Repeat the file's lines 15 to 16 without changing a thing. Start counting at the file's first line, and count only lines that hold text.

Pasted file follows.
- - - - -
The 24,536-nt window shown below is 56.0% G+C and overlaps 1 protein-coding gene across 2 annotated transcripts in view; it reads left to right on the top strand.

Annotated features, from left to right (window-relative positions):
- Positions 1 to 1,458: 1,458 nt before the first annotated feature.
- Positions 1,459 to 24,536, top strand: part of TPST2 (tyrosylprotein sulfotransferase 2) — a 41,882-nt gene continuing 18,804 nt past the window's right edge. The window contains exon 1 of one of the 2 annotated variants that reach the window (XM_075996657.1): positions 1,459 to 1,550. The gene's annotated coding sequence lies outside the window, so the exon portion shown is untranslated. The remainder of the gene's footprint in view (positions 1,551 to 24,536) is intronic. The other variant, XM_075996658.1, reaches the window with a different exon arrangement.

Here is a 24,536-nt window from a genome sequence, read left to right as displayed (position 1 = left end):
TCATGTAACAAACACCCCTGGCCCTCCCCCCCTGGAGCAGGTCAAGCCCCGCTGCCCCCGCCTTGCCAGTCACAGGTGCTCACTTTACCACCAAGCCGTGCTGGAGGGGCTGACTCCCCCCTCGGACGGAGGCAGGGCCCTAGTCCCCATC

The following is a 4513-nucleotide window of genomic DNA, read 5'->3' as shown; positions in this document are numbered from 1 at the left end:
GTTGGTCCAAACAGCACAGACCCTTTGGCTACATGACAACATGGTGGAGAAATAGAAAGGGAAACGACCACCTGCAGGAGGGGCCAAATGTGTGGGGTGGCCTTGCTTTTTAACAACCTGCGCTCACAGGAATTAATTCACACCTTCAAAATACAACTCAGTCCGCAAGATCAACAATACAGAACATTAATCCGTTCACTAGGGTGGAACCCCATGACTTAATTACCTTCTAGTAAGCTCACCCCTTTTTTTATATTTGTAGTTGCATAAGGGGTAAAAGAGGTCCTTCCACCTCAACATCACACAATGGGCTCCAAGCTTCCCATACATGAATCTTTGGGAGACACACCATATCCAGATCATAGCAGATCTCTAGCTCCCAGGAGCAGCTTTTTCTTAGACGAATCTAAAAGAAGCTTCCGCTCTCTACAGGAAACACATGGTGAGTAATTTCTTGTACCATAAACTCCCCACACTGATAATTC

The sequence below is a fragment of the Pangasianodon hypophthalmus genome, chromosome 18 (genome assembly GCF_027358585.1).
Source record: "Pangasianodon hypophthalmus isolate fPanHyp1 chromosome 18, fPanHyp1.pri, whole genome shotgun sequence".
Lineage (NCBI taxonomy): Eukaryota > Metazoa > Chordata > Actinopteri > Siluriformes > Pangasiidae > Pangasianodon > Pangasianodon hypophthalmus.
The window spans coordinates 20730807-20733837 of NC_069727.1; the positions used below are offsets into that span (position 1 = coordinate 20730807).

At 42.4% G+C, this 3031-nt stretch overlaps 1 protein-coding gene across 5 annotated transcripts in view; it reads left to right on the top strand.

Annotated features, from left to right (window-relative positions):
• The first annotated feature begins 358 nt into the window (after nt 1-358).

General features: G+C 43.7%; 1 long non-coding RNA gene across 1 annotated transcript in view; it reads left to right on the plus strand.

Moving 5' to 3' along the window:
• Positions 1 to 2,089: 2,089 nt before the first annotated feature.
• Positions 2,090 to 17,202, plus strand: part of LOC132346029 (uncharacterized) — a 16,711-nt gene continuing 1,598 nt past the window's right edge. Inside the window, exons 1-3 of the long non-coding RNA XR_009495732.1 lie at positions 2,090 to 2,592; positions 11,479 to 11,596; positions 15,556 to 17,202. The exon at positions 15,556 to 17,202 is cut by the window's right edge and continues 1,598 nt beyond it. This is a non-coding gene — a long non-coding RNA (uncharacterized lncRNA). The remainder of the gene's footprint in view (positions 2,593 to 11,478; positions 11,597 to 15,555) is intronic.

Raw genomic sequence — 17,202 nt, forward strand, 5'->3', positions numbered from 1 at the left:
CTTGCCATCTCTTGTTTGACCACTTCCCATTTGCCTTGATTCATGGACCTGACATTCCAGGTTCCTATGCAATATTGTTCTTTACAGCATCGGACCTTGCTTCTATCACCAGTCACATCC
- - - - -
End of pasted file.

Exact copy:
• The first annotated feature begins 358 nt into the window (after nt 1-358).

General features: G+C 43.7%; 1 long non-coding RNA gene across 1 annotated transcript in view; it reads left to right on the plus strand.